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Creating Rubber Stamps: Not All Methods Created Equal (Part 2 of 3) - Articles Surfing

Welcome back! In part one of this three-part series, the advantages and disadvantages of laser-engraved rubber stamps were discussed. As discussed in the first article, although laser engraving has a high start-up cost, its quality and efficiency are second to none. In this segment, you will learn the benefit and fallbacks of a photoengraving stamp-making method.

Making a rubber stamp through a chemical or photopolymer process will also require significant start-up costs. Depending on the equipment capabilities, quality, or size, a photopolymer stamp-making kit may cost anywhere from $400-$4000. This process requires a significant amount of labor and tends to have a higher turnaround time.

The first step of the photopolymer process involves creating a negative of the image to be engraved. To begin, create or obtain a completely black graphic on a completely white background. If the graphic has colors, save or convert it to a monochrome or two-color format. A simple graphics editor, such as Paint (which automatically comes with a Windows OS) will allow the user to 'Save As' and choose a 'Save as type' as 'Monochrome Bitmap.' This will convert the colored graphic into a black-and-white bitmap file. Once the image is completely black and white, using a graphics editor (again, Paint will work), invert the colors. This will create a white image on a black background.

Turnaround time for a rubber stamp will vary greatly, as this variable is contingent on the creation of a metal plate. If you are creating stamps for fun, you will need to have enough graphics to fill both a metal plate and a matrix (mold) board. The metal plate and matrix board can be made on a partial board; however, this is not an efficient use of materials and may make for uneven molds and/or stamps. If maximum efficiency is desired, enough graphics will need to be obtained to create a full metal plate. Additionally, the photopolymer process does not allow small businesses to make custom rubber stamps efficiently, as these rubber stamps tend to be made for a one-time order and the mold is no longer needed.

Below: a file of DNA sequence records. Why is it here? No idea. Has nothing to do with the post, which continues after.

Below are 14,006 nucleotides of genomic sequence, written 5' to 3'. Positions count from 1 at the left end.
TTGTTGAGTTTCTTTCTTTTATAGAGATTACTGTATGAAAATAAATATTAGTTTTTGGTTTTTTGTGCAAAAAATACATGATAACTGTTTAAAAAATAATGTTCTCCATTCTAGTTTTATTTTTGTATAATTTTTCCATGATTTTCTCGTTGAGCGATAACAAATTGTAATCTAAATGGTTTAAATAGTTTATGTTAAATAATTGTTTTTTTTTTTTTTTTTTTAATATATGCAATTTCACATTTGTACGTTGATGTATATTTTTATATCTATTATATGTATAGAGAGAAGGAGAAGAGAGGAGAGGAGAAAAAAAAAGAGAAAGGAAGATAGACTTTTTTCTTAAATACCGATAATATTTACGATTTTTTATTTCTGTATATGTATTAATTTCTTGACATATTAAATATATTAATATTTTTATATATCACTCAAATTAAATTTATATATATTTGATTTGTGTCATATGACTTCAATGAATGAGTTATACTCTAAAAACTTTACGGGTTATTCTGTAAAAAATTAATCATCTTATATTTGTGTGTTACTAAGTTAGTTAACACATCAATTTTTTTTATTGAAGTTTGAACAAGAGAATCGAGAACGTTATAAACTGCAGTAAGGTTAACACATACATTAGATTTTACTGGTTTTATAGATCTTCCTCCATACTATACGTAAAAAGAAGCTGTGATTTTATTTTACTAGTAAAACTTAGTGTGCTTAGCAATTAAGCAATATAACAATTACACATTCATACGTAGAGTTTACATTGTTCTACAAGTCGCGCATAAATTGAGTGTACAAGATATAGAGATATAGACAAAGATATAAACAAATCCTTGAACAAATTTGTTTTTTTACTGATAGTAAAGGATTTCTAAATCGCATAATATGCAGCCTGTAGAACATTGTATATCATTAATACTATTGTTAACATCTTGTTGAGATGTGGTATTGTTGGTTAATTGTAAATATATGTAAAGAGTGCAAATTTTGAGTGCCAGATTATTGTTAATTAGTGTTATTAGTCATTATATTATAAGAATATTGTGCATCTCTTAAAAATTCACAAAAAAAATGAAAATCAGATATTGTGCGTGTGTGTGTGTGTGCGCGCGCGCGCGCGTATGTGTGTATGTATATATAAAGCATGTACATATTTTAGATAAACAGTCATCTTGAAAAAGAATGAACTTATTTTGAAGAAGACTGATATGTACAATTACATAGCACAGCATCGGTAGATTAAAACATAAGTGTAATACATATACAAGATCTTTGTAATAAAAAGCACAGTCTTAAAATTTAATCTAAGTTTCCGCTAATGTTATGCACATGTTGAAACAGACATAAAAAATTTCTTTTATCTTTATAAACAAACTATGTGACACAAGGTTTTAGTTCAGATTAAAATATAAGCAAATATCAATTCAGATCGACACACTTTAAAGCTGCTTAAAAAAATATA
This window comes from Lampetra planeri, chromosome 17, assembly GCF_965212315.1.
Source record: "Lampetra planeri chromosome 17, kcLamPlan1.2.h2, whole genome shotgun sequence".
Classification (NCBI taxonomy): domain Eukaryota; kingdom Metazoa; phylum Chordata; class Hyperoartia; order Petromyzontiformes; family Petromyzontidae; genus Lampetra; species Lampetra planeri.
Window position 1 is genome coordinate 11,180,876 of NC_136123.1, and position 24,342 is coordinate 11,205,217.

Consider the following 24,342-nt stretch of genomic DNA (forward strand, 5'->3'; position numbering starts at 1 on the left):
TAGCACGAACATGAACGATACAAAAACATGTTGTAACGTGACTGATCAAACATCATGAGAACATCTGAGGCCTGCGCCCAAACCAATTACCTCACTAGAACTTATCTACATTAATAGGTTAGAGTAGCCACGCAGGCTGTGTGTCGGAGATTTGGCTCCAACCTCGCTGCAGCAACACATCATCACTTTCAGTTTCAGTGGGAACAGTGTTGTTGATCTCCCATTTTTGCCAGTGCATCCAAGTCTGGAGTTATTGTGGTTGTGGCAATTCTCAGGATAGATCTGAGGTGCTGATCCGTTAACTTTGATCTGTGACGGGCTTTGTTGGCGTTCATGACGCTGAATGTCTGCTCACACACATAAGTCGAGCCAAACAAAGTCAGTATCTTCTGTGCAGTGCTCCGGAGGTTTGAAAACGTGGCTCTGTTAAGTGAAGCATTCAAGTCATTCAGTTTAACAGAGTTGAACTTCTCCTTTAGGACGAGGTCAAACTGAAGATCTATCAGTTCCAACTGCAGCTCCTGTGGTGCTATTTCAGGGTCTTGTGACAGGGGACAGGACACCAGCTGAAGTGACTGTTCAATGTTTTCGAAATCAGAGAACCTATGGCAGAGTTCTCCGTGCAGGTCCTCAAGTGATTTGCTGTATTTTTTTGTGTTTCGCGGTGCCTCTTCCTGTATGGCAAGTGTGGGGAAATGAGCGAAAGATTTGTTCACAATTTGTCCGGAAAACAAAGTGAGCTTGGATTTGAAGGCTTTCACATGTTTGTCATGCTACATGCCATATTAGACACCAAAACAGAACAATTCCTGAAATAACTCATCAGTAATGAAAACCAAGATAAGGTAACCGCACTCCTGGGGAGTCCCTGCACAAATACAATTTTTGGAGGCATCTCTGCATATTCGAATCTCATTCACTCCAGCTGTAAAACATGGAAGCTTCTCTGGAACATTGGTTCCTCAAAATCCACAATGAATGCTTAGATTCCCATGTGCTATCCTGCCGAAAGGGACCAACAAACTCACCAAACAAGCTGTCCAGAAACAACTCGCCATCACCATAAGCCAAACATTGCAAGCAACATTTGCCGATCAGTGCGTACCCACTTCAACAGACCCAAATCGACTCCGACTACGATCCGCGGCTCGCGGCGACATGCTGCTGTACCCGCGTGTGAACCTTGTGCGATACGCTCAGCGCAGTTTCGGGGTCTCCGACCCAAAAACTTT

Depending on the materials at hand, the metal plate may need to be made by an engraving company. Once the metal place has been engraved, it is placed in a machine with the matrix board and, with a combination of heat and pressure known as vulcanization, the matrix board is made into a mold. The rubber is cut to the size of the mold, placed in the vulcanizer, and creates a rubber stamp through a similar process of heat and pressure. Be warned: as a mold is put under heat and pressure every time a rubber stamp is created, it may only last for 40-60 stamp vulcanizations.

After the rubber has been pressed, it can be cut into individual stamps. As the rubber is quite thick, most stamp enthusiasts agree regular scissor are not sufficient. Kai Scissors are a considered an essential tool in the arts and crafts world. These scissors can be found at crafts stores or on the web, and Kai Scissors makes 15+ styles and sizes of scissors. Mounting foam is also needed to ensure the block the stamp is mounted on does not come in contact with the surface to be stamped. Once the rubber and mounting foam have been cut, the stamps are glued to a wooden mound and are ready to impress!

We have discussed laser engraving, photoengraving, and one last stamp-making method is yet to come! Next, learn how to make rubber stamps, without any special or expensive equipment, from the privacy of your own home!

Submitted by:

Gwendolyn Lee

Gwendolyn Lee is a statistician and analyst of Internet-related metrics for http://www.rubberstamps.net. She has researched and implemented business models to maximize profitability, efficiency and advertising tracking.



Copyright © 1995 - Photius Coutsoukis (All Rights Reserved).


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